Tue 10/25 - Thu 10/27
The Rocky Horror Show
Photo by Julián P. Ledezma
Decades before the dawn of RuPaul’s Drag Race
, British playwright Richard O’Brien’s The Rocky Horror Show
challenged the status quo and championed a similar message of self-acceptance. Both the Logo reality series and the 1973 musical transcended their early cult status to become icons of pop culture. In 2012, director Greg Hinojosa, then with the Woodlawn Theatre, tapped into the allure of these two cultural mainstays, casting RPDR
alum Sharon Needles in that year’s production of Rocky Horror
and sparking what is now an annual fan favorite. Hinojosa now brings his ever-evolving adaptation of Rocky Horror
to the Josephine for a five-night run, this time bringing local nightlife promoter Rey Lopez on board as co-producer. While remaining tight-lipped on this year’s theme, Hinojosa said it will be partly inspired by the personal histories — and controversies — of the leading cast members. Taking the stage this year will be Latrice Royale as Dr. Frank N. Furter, Ginger Minj as Magenta and Phi Phi O’Hara as Columbia. “When you see them in a theatrical setting, it opens up the perception that these are more than drag queens,” Hinojosa said. “They are actors and singers.” $20-$100, 8pm Tue, Oct. 25, 8pm Wed, Oct. 26, 8pm Thu, Oct. 27, The Josephine Theatre, 339 W. Josephine St., (210) 734-4646, josephinetheatre.org. Through Oct. 29. — Marco Aquino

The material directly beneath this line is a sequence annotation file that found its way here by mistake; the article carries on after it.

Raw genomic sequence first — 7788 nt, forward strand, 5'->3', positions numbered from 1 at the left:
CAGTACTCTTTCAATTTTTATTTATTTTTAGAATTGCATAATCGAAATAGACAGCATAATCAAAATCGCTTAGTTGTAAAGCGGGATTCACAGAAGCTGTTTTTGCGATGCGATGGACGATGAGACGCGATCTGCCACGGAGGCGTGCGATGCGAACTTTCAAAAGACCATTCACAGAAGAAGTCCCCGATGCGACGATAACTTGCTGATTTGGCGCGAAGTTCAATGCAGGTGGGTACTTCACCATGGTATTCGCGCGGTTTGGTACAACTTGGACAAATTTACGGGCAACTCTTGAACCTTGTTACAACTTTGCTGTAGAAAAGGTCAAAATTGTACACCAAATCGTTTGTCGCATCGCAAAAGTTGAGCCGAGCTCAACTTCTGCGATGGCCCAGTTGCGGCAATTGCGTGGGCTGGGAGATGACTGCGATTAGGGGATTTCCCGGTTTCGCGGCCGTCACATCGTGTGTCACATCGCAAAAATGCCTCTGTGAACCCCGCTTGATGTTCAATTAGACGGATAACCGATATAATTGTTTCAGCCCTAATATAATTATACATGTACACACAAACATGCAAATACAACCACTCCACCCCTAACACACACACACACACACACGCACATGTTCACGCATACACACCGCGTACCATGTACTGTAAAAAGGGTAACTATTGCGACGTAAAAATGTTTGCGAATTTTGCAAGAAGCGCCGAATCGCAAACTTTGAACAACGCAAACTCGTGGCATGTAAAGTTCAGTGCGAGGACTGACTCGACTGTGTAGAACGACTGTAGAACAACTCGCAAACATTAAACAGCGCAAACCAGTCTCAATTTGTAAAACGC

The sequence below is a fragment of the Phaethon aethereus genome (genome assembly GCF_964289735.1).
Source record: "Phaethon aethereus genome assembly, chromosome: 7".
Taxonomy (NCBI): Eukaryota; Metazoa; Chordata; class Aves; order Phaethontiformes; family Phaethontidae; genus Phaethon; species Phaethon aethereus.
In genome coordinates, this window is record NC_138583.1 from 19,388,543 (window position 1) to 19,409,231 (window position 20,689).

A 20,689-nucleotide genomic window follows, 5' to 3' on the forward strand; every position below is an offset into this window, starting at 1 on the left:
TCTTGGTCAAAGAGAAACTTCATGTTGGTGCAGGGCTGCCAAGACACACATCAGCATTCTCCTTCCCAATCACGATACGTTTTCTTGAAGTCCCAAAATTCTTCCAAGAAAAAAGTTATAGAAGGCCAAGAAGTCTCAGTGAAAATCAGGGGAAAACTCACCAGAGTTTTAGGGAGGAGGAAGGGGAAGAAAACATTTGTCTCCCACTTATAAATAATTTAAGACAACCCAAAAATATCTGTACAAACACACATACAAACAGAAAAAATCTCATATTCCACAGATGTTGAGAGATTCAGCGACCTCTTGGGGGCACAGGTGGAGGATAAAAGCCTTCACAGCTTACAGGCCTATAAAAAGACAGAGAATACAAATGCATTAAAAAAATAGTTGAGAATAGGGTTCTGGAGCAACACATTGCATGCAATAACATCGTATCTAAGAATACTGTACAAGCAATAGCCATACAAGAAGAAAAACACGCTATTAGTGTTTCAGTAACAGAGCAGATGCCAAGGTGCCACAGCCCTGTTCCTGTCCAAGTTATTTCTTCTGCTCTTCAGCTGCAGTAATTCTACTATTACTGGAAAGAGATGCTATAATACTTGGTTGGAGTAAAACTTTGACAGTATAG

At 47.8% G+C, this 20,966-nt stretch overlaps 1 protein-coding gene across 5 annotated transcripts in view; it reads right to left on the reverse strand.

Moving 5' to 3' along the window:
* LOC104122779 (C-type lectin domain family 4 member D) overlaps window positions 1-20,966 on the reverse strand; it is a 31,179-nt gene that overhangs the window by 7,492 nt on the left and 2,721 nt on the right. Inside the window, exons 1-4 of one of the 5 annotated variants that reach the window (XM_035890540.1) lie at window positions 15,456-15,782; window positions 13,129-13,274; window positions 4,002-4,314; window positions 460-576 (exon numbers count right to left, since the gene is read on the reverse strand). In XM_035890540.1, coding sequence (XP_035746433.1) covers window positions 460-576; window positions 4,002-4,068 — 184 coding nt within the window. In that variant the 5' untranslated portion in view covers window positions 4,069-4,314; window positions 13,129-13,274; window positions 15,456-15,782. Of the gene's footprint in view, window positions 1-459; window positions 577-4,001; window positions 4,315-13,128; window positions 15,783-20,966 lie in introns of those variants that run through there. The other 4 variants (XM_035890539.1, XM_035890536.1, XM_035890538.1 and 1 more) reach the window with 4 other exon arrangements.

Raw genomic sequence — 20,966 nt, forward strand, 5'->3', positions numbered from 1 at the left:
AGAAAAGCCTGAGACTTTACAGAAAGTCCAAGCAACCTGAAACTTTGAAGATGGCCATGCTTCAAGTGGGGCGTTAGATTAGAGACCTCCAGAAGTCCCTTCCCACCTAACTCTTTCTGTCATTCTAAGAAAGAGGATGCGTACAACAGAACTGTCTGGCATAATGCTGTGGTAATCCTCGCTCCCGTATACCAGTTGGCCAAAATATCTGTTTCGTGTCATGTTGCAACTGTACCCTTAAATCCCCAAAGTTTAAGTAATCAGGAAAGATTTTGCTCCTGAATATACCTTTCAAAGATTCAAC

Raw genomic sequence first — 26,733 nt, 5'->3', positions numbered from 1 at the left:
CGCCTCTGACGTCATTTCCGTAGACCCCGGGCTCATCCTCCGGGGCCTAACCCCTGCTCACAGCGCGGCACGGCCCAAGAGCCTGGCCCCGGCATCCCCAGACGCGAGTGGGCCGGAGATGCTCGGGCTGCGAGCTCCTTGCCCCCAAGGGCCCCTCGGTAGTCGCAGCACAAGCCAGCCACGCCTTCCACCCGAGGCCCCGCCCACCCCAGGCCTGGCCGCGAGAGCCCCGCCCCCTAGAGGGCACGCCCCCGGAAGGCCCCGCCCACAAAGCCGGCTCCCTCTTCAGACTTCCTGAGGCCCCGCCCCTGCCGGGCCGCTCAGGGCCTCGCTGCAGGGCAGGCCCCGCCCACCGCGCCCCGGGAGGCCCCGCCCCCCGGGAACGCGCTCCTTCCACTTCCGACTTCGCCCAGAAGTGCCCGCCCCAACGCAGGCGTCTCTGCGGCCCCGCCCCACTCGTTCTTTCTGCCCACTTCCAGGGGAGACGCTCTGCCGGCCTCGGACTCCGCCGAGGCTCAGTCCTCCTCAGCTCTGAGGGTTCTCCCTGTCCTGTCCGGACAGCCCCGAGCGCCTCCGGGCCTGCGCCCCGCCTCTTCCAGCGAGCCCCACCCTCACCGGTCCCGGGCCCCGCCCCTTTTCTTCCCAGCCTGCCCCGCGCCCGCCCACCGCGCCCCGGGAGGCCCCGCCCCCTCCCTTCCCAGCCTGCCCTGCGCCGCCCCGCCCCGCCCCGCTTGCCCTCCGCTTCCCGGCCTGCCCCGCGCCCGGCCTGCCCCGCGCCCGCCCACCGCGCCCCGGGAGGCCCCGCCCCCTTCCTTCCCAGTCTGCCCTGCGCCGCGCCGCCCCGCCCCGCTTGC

Tue 10/25 - Thu 10/27
Sam Mendes’ terrific 1993 production of Cabaret
accomplished the seemingly impossible: It actually rivaled the artistic success of both Hal Prince’s original production of ’66 and Bob Fosse’s award-winning film adaptation, starring a particularly leggy Liza Minnelli. For this re-imagining, Mendes upped Cabaret
’s sheer sleaziness as he parked the show in Manhattan’s legendary Studio 54 for a multiple-year run. The New York incarnation won Tony awards for its young, gender-bending emcee, Alan Cumming, as well as for Natasha Richardson. In an unusual move, the Roundabout Theater has revived this revival of a London revival, which makes it a head-spinningly meta-revival. But fret not: It’s still as fabulously gay as ever, as the sexual anarchy of the Weimar Republic is juxtaposed with the increasing militarism and bigotry of the German Nazi party. The brilliance of Cabaret
is that the cabaret itself functions as a metaphor for political apathy of every stripe — and Mendes’ harrowing coda, with its gesture toward the Holocaust, remains one of the masterstrokes of contemporary musical theater. If you’ve been on the fence about seeing yet another Cabaret
, discover a production where both the staging, and “life” itself, are beautiful. $30-$125, 7:30pm Tue, Oct. 25, 7:30pm Wed, Oct 26, 7:30pm Thu, Oct. 27, The Majestic Theatre, 224 E. Houston St., (210) 226-3333, majesticempire.com. Through Oct. 30.
— Thomas Jenkins
Artpace Fall Open Studios